Le petit soldat (1963)


(director/writer: Jean-Luc Godard; cinematographer: Raoul Coutard; editors: Agnès Guillemot/Nadine Marquand; cast: Michel Subor (Bruno Forestier), Anna Karina (Veronica Dreyer), Henri-Jacques Huet (Jacques), Paul Beauvais (Paul), Laszlo Szabo (Laszlo), Georges de Beauregard (Activist Leader-he’s also the film’s producer); Runtime: 88; Janus; 1963-France)
“Godard is most clear in showing that the Left and Right are two sides of the same coin.”

Reviewed by Dennis Schwartz

The first thing you should be aware of about this controversial 1960 political film, shot in B&W by Godard’s favorite cinematographer Raoul Coutard, is that it was not shown until 1963 as it had scenes in it that involved torture and terrorist tactics carried out by both the Algerians and the French while waging the Algerian war. This did not sit well with the French government that the public should be made aware of this. They banned it from theaters for three years.

Writer-director Jean-Luc Godard (Breathless) allows his opinions to supersede the story line, making his films sound preachy and him self-indulgent. He often paints big political pictures that easily fall into generalizations. In his political assessments, he is just as apt to be artless as he is riveting. That is the case in his second feature, the brooding atmospheric “Le Petit Soldat.” Godard did not really have a clear position on the war and wavered in his opinions of it just like the film’s protagonist does, though probably having a position that was nearer to the one the right-wing had.

Bruno Forestier (Michel Subor) is a Secret Agent, a man of no political ideals, recruited while living in Geneva to do contract assignments for the French government. He is held in compliance by them because he’s a deserter who could be arrested at their discretion and sent back to France for punishment. He is assigned to kill an underground leftist Arab leader named Palivoda, but balks at the assignment for no apparent reason except he is undergoing a philosophical rebirth.

Bruno changes from being a hit man and becomes an art lover and intellectual. This comes about when he meets his dream girl, the mysterious woman of Russian ancestry who lived in Denmark, Veronica (Anna Karina-Godard’s wife at the time). His main concern is now whether Veronica’s eyes are Velazquez-grey or Renoir-blue. The film was fun when it had this mixture of lighthearted romantic notions and a dark political mood to it, almost making it seem like a noir film.

As Bruno tries to kill his target but can’t because as he explains this is not his real trade, he becomes philosophical and through a voice-over he intellectually muses on Godard’s thoughts. This results in temporarily turning off of the film’s energy. He says such inane things as Bach is good to listen to at 8 a.m., Mozart at 8 p.m., and Beethoven at midnight; that fiction and reality have become the same for him; that perhaps regret is the start of freedom; that it is ludicrous for the Vatican to be against Communism, since they both have the same belief that all men are brothers; and, that France will lose the war in Algeria because it doesn’t have an ideal.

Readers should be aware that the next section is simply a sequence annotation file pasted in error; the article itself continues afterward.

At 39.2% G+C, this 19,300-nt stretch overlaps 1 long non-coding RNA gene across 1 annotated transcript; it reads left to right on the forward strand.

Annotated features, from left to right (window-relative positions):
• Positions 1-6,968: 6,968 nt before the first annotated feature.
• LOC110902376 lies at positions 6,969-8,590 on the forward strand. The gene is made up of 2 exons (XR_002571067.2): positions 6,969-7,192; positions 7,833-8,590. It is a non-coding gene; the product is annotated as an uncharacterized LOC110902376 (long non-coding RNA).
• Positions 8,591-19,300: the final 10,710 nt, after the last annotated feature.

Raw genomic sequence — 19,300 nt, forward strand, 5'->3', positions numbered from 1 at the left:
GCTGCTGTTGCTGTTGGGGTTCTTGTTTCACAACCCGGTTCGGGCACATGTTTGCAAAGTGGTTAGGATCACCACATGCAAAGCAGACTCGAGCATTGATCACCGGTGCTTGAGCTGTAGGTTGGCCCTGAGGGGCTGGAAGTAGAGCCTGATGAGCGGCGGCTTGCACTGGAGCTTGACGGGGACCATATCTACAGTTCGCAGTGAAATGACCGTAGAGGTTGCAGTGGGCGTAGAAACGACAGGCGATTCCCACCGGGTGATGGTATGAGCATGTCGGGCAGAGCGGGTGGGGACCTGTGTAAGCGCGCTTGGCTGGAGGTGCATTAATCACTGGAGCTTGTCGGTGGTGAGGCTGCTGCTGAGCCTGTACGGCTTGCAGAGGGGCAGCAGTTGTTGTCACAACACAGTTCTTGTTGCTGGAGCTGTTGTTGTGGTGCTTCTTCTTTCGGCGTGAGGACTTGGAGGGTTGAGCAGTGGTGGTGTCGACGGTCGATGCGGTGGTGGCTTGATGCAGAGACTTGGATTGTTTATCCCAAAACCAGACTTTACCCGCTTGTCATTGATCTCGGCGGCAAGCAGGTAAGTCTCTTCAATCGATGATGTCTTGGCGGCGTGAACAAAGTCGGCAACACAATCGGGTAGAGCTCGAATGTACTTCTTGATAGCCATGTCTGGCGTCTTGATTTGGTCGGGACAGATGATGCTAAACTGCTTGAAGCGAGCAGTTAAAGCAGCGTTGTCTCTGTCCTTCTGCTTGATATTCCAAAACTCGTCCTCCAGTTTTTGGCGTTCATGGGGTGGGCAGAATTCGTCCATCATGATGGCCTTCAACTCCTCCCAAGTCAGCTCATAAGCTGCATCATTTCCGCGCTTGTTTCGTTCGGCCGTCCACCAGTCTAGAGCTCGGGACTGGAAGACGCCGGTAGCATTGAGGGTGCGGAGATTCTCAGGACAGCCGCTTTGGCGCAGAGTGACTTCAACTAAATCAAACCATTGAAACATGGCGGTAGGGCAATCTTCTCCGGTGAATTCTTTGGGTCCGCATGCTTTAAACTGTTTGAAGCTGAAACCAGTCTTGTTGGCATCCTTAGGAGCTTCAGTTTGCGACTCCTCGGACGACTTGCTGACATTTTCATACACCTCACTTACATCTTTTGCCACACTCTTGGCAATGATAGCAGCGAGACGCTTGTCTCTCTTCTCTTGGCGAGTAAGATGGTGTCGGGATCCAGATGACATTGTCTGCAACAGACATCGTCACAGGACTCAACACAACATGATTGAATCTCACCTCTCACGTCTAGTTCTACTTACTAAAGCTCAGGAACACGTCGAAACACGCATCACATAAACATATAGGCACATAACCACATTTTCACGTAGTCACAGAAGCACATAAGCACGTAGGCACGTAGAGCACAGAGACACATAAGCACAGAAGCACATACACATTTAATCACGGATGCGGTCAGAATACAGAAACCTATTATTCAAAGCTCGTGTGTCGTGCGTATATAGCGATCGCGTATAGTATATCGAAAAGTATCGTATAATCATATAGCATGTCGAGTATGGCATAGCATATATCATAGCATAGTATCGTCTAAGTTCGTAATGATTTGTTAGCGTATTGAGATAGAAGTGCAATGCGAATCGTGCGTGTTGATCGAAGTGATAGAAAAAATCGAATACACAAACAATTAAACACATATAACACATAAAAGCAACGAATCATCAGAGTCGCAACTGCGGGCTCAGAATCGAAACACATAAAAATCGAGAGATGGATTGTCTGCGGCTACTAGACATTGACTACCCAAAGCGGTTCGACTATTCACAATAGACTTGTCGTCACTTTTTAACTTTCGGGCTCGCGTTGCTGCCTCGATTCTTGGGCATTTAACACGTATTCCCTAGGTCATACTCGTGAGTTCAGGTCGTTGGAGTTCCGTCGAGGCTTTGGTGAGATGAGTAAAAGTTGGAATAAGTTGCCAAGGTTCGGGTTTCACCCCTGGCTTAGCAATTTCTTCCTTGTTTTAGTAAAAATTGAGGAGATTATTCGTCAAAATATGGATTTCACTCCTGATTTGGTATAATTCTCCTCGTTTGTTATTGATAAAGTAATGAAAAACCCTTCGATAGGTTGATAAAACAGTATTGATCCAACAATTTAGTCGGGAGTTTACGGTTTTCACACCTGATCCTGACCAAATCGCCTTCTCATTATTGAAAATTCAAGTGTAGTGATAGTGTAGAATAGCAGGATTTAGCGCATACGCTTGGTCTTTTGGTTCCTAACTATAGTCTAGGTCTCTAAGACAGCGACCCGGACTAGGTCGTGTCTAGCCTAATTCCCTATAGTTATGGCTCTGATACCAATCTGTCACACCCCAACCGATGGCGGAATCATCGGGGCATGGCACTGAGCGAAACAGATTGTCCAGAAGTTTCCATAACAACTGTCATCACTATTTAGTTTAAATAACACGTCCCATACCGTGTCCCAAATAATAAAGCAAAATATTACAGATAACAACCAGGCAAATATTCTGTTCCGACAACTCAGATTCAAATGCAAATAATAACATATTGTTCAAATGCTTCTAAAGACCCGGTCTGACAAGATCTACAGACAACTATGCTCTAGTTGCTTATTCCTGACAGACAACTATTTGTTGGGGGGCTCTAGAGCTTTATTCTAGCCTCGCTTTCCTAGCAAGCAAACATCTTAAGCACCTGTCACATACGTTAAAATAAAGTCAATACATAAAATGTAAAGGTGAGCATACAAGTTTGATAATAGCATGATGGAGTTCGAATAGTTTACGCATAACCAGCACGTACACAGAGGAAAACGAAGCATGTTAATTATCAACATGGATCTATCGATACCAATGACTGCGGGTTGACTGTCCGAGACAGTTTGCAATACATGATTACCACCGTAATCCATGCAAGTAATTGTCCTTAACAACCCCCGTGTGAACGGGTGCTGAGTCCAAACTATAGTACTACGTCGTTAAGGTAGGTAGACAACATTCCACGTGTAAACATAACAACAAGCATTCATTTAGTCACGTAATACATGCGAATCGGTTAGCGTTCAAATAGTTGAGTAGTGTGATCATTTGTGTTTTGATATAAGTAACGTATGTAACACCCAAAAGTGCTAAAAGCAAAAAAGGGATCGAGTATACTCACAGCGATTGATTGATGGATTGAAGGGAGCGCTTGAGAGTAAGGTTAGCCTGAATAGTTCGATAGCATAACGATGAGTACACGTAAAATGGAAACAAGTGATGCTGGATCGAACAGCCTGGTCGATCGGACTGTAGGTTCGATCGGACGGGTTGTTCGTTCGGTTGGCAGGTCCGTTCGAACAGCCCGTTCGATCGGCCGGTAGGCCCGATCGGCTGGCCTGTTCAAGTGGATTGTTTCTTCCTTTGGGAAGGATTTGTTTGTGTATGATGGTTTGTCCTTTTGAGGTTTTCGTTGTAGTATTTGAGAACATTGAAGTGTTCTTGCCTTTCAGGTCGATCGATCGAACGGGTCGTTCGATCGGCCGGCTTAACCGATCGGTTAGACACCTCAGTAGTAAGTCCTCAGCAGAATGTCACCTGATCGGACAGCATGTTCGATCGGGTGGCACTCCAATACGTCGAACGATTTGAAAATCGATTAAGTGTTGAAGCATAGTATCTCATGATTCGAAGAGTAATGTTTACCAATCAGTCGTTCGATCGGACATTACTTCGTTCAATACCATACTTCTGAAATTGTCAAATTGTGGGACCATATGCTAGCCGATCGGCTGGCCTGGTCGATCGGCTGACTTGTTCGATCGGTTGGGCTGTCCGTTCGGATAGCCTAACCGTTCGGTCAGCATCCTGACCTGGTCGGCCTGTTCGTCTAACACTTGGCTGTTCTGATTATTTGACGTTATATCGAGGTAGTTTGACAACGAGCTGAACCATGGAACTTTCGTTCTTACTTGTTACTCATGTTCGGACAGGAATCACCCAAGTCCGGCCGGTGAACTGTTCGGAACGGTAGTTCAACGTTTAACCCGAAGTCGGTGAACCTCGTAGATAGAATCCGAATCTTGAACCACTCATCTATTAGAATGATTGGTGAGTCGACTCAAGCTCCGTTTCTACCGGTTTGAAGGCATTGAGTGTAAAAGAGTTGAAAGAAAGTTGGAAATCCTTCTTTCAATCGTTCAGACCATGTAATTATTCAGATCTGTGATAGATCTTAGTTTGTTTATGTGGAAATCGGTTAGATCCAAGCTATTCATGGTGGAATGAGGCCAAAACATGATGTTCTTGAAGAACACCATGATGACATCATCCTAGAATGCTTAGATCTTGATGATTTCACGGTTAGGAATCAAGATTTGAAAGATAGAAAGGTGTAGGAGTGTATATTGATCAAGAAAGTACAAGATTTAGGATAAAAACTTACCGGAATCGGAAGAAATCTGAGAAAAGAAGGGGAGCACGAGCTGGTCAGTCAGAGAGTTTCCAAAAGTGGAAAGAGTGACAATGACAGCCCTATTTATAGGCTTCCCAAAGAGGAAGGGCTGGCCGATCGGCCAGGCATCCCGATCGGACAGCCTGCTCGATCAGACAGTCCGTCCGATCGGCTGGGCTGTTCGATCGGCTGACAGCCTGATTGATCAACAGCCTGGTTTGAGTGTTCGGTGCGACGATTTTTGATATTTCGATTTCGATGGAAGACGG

Bruno is betrayed, but not by Veronica — who is secretly working for the Arabs but is crazy enough to fall in love with him — but by others. He is tortured by Algeria’s FLN, but does not reveal his contacts. He tells Veronica after he escapes, he didn’t squeal because they would have killed me anyway, whatever I did.

Warning: spoiler to follow in next paragraph.

Bruno is soon tailed by French agents after his escape and can’t runaway in time with Veronica to Brazil and is thereby forced to kill the underground leader, as the French grab Veronica and torture her. When Bruno boldly kills Palivoda in public to save his girlfriend, he learns that the French had already murdered Veronica.

This early, minor work by Godard, is a good example of how his films will later on look. Le Petit Soldat suffers from flaws due to its murky plot and in the director’s inability to bring out all the dramatic tension. What his aim seems to be, revolves less around plot and more in telling about the stench coming from the Algerian war explored through Bruno’s intellectual musings. Godard is most clear in showing that the Left and Right are two sides of the same coin. He is also innovative in his cinematography, challenging the conventional way of making a film by using jump-cuts and quick-editing, which gives a look of immediacy. This film, thankfully, didn’t have all the polemics of Godard’s later works, instead there’s much to find that is enjoyable and I dare say perceptive; especially, if you can overlook the director’s pedantic ways.